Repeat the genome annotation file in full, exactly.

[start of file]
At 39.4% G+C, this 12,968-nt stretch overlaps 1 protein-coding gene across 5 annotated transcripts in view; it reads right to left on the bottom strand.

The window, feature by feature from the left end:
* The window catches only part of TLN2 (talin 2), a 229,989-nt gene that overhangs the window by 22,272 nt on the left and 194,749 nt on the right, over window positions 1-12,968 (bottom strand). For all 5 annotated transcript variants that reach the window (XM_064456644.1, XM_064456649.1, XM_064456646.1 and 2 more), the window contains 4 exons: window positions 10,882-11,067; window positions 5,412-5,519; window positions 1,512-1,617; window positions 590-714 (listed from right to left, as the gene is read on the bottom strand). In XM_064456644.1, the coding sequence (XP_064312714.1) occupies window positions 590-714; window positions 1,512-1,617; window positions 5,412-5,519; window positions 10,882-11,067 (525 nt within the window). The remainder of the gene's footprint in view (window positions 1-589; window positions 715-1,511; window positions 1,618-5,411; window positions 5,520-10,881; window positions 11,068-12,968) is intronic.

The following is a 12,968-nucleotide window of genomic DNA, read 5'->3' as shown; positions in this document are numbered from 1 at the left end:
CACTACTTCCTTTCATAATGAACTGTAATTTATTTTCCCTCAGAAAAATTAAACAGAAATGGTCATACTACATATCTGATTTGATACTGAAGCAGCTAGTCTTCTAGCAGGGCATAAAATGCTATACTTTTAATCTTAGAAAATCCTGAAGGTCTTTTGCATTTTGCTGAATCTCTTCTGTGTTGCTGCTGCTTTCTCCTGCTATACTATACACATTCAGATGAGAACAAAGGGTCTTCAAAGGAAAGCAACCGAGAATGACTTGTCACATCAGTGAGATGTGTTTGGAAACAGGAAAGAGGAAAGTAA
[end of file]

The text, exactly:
At 39.4% G+C, this 12,968-nt stretch overlaps 1 protein-coding gene across 5 annotated transcripts in view; it reads right to left on the bottom strand.

The window, feature by feature from the left end:
* The window catches only part of TLN2 (talin 2), a 229,989-nt gene that overhangs the window by 22,272 nt on the left and 194,749 nt on the right, over window positions 1-12,968 (bottom strand). For all 5 annotated transcript variants that reach the window (XM_064456644.1, XM_064456649.1, XM_064456646.1 and 2 more), the window contains 4 exons: window positions 10,882-11,067; window positions 5,412-5,519; window positions 1,512-1,617; window positions 590-714 (listed from right to left, as the gene is read on the bottom strand). In XM_064456644.1, the coding sequence (XP_064312714.1) occupies window positions 590-714; window positions 1,512-1,617; window positions 5,412-5,519; window positions 10,882-11,067 (525 nt within the window). The remainder of the gene's footprint in view (window positions 1-589; window positions 715-1,511; window positions 1,618-5,411; window positions 5,520-10,881; window positions 11,068-12,968) is intronic.

The following is a 12,968-nucleotide window of genomic DNA, read 5'->3' as shown; positions in this document are numbered from 1 at the left end:
CACTACTTCCTTTCATAATGAACTGTAATTTATTTTCCCTCAGAAAAATTAAACAGAAATGGTCATACTACATATCTGATTTGATACTGAAGCAGCTAGTCTTCTAGCAGGGCATAAAATGCTATACTTTTAATCTTAGAAAATCCTGAAGGTCTTTTGCATTTTGCTGAATCTCTTCTGTGTTGCTGCTGCTTTCTCCTGCTATACTATACACATTCAGATGAGAACAAAGGGTCTTCAAAGGAAAGCAACCGAGAATGACTTGTCACATCAGTGAGATGTGTTTGGAAACAGGAAAGAGGAAAGTAA